Living Near Fast Food Restaurants Tied to Increased Risk for Type 2

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Living Near Fast Food Restaurants Tied to Increased Risk for Type 2

Living near fast food restaurants was linked to an increased risk of developing type 2 diabetes among U.S. military veterans, according to a new study published in the journal JAMA Network Open.

Researchers have long known or suspected that a person’s diet may play a role in their risk for type 2 diabetes — along with other factors like older age, being overweight or obese, and a family history of diabetes. But since there are so many different foods and ingredients that might influence a person’s diabetes risk, it can be difficult to study the effect of diet on this risk. What’s more, even studies that look at dietary factors usually rely on participants to self-report their food intake, which can be problematic because people might not accurately remember what they’ve eaten. For the latest study, researchers aimed to avoid these problems by taking a step back from actual food intake and looking instead at aspects of a person’s food environment — whether they had easy access to fast food restaurants, other restaurants, and supermarkets.

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The study participants were over 4.1 million U.S. military veterans who didn’t have type 2 diabetes when the period of analysis began between 2008 and 2016, with follow-up lasting through 2018 for a median period of 5.5 years per person. During this period, the onset of type 2 diabetes was assessed through interactions with the Veterans Affairs health care system, as shown by records of A1C levels (a measure of long-term blood glucose control), prescriptions for diabetes medications, and more. The average age of participants was 59.4 years at the beginning of the study, and 92% were men. Non-Hispanic white people made up 76% of study participants.

Higher density of fast food restaurants linked to higher risk of type 2 diabetes

The researchers calculated the average number of fast food restaurants, supermarkets, and other food sources (like other restaurants) within walking distance of each participant’s home over a five-year period. They then calculated the density of both fast food restaurants and supermarkets compared with other food sources. For any type of community that participants lived in — high-density or low-density urban areas, suburban areas, or rural areas — the researchers found that a higher relative density of fast food restaurants was linked to a slightly higher risk of developing type 2 diabetes. For high-density urban, low-density urban, and rural areas this risk level was 1% higher, and for suburban areas it was 2% higher. A higher relative density of supermarkets, on the other hand, was linked to a slightly lower risk of developing type 2 diabetes only in suburban (3% lower) and rural (1% lower) areas. Each of these risk levels was calculated after adjusting for other factors known to affect the risk of developing type 2 diabetes.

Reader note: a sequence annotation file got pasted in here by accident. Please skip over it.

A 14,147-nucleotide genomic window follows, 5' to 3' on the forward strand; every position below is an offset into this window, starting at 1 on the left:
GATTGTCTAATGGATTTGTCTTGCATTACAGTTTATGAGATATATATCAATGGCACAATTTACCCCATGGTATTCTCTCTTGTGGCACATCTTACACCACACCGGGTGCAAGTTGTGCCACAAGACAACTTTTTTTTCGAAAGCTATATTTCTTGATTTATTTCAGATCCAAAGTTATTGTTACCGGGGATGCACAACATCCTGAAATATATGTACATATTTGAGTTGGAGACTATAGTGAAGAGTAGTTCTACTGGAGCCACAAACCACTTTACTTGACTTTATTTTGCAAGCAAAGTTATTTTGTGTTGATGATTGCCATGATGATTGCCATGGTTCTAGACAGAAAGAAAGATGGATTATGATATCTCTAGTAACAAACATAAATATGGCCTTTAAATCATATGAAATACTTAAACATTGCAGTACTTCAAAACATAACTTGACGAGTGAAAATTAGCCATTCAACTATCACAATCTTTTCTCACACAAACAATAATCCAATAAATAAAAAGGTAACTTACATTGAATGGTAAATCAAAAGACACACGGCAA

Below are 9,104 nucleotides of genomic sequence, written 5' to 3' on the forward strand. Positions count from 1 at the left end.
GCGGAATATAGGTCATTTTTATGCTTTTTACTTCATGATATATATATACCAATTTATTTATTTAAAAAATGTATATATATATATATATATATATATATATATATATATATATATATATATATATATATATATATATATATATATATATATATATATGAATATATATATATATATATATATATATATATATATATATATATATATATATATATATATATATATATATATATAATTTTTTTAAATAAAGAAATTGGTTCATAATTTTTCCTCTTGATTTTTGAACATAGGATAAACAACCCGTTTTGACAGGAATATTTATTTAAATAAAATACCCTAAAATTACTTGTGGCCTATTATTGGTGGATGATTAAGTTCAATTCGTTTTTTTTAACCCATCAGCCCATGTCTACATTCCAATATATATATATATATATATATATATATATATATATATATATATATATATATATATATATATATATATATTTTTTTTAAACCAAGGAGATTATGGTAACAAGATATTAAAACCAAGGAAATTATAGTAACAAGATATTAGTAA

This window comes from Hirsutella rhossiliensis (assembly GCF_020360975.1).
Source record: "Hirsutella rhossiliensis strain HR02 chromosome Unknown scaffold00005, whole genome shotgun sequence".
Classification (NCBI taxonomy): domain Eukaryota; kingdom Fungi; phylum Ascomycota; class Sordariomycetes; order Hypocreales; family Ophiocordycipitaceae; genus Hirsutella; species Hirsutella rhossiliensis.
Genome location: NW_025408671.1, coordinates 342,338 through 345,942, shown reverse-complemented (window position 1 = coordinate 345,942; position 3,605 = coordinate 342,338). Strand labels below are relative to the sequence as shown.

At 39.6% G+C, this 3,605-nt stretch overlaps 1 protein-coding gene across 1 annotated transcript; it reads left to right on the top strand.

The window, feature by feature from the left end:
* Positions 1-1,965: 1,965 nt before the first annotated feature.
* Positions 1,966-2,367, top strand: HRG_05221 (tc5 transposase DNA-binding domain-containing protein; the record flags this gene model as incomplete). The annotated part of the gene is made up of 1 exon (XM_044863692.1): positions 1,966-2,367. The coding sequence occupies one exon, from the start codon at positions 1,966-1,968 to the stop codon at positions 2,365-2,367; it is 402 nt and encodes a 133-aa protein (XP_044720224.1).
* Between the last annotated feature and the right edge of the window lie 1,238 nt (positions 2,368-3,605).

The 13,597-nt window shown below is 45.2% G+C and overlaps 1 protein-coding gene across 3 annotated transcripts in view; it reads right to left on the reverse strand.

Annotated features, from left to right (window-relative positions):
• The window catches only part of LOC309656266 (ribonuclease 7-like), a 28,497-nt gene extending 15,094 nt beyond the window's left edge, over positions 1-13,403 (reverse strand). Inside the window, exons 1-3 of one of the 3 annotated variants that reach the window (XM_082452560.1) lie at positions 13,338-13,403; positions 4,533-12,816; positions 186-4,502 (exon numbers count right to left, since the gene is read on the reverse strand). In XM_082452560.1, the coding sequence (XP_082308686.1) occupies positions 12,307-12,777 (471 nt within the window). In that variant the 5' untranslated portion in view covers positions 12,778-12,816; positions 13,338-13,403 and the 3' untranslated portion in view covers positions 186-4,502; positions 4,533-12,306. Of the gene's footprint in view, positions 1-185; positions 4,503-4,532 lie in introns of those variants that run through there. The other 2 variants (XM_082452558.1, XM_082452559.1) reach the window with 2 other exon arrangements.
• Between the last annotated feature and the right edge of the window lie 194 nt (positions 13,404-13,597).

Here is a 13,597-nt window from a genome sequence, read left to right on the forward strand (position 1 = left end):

“These findings suggest that neighborhood food environment measures are associated with type 2 diabetes among U.S. veterans in multiple community types,” the researchers wrote, “and that food environments are potential avenues for action to address the burden of diabetes.” In particular, policies that increase the availability of supermarkets in suburban and rural areas could help prevent type 2 diabetes, while restricting the availability of fast food restaurants in all types of communities could have a similar effect, according to the study authors. More research is needed to find out if similar effects are seen in adults who aren’t U.S. military veterans, and in populations that include larger numbers of women.

Want to learn more about type 2 diabetes? Read “Diagnostic Tests for Type 2 Diabetes” and “Welcome to Diabetes.”

Quinn Phillips

Quinn Phillips

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A freelance health writer and editor based in Wisconsin, Phillips has a degree from Harvard University. He is a former Editorial Assistant for Diabetes Self-Management and has years of experience covering diabetes and related health conditions. Phillips writes on a variety of topics, but is especially interested in the intersection of health and public policy.

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